Tuesday, May 22, 2012
Achieving Gray coverage on Resistant White Hair
Most colorists already know that a "N" on the color tube stands for "neutral," and that it is necessary for gray coverage. So this information is not new. Thinking about how the neutral series relates to color theory may or may not be new, but let's review anyway!
So the "neutrals" contain all three primary colors: red, yellow, and blue. White hair is missing all of these colors and therefore, the white hair must be filled. In addition, all three primary colors cancel out each other netting a darker color.
On resistant white hair, even after using the "neutral" color, I found that I was not getting great coverage. It seemed to fill the white strands but not cover it so I would have to finish the color service with a low-level demi-permanent color. So it was a two step process for resistant gray hair.
Then in the Chi Color class, the instructor mentioned adding an additional "warm" color to balance out the "coolness" of the White or Gray hair. So if you combine the level N plus a level "G" for gold, then "Voila" great coverage of resistant hair in ONE step! (i.e. less time!)
Reds or golds should both work depending on if your client is going for blonde or redhead. "Black hair color" typically would not need any secondary help for gray coverage.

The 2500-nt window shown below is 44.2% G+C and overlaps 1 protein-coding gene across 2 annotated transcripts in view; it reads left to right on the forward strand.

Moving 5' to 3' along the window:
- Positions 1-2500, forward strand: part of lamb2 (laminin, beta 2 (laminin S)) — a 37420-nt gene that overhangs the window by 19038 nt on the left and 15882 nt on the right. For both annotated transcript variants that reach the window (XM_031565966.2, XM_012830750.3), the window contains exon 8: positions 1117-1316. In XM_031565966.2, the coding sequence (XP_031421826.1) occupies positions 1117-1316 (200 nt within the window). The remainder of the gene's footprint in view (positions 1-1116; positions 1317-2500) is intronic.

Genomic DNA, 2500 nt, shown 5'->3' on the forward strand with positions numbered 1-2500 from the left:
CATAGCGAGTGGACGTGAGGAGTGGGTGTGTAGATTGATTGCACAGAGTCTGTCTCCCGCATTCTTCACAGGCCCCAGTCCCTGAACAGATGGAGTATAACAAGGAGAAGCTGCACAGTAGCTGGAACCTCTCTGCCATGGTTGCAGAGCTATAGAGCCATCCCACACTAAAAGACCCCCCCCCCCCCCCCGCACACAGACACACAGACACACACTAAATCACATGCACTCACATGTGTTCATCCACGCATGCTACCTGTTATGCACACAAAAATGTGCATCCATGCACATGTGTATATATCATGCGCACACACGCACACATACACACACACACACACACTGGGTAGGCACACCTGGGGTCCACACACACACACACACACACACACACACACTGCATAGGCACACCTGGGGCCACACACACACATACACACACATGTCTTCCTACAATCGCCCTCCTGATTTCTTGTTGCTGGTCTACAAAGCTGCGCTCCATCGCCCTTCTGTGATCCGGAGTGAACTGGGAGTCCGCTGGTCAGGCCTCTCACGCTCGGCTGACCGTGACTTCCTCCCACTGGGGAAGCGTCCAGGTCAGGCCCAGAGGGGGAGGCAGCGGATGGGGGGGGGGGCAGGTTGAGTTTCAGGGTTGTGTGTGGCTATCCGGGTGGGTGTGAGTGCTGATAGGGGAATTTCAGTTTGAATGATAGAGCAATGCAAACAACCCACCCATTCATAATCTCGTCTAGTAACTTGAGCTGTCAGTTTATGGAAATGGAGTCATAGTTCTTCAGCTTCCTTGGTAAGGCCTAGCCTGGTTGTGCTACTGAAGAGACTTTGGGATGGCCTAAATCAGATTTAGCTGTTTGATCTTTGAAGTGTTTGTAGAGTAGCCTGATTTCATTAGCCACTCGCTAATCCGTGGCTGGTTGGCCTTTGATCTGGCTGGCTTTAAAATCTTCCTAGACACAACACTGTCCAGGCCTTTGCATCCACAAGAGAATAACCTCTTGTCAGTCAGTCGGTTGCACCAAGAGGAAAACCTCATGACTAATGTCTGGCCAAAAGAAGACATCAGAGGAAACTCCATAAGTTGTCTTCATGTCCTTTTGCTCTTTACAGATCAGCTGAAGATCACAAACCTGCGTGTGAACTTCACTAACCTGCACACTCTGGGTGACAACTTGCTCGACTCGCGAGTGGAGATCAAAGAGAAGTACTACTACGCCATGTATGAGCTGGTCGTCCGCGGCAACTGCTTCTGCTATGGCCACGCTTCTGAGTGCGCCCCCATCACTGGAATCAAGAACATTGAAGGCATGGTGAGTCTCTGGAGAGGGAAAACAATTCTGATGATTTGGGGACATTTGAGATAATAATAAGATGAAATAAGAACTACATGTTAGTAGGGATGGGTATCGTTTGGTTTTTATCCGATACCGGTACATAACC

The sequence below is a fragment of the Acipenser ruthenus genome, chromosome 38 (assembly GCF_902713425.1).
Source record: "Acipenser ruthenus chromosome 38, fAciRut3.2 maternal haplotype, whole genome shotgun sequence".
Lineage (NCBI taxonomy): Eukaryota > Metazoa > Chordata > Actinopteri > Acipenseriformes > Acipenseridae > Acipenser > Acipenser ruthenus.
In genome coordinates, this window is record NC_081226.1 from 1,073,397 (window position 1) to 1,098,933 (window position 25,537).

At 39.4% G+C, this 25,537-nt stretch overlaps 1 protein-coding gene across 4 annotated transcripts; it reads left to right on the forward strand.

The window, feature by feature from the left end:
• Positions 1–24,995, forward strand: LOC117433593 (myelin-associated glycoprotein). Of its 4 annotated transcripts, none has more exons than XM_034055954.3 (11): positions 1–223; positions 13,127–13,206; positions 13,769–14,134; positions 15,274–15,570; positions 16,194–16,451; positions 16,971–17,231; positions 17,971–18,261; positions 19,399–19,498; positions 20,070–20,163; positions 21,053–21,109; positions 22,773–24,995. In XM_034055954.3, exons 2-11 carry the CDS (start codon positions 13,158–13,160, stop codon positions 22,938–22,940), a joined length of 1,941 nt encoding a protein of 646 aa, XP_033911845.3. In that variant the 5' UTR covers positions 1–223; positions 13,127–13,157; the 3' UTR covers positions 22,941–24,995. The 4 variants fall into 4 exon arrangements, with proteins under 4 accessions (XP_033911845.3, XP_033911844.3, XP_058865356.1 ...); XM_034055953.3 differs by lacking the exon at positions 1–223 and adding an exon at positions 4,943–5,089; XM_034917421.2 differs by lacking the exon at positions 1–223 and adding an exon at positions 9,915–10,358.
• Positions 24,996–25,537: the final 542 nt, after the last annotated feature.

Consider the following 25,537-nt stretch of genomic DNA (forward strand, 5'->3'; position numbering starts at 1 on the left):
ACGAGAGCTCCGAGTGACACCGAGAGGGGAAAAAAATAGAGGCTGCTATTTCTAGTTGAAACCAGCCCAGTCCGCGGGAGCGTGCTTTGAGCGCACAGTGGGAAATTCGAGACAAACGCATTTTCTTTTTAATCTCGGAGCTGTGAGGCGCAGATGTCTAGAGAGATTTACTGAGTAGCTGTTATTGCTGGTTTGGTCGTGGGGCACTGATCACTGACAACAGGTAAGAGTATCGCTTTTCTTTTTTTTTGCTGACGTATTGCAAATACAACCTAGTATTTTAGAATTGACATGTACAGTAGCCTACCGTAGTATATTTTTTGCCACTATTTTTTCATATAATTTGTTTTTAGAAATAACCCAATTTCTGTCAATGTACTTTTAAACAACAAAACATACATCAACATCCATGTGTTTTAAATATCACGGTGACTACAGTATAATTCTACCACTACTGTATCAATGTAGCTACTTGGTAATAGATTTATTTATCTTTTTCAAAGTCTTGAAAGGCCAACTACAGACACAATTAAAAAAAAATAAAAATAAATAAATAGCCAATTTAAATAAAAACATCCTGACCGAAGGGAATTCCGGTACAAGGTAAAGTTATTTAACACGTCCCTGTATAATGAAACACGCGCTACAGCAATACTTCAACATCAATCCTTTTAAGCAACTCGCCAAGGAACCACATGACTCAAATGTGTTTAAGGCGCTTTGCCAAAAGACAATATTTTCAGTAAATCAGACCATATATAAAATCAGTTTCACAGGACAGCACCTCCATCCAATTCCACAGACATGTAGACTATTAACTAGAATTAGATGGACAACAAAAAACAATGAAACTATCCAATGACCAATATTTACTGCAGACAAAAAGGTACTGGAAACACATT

Even my non-resistant gray clients can tell when I add an extra "gold" to the color formula. It gives a little lighter results, but great gray coverage. Many clients like lighter haircolor to soften the gray as the new growth starts to come in.
On a separate note, I have found that the "rinse water" from a color service seems to cause damage to hair extensions. The protective coating on the hair extensions can be broken down by products with alcohol as well as water with chemical residue in it. When I speak of "damage" to the hair extensions, it means causing it to tangle especially if longer lengths are being worn.
In addition, clients with relaxed, type 4c curl patterns should not use permanent color nor demi-permanent color. Use "No mix" colors only. I recently pre-mixed three semi-permanent color together and acheived a nice brown color that seems to absorb into the gray hair without any peroxide worries. Please stay tuned for another article for gray coverage on relaxed, type 4 hair. If you are a type 4 curl pattern without a relaxer, then permanent color and demi-permanent color is safe to use.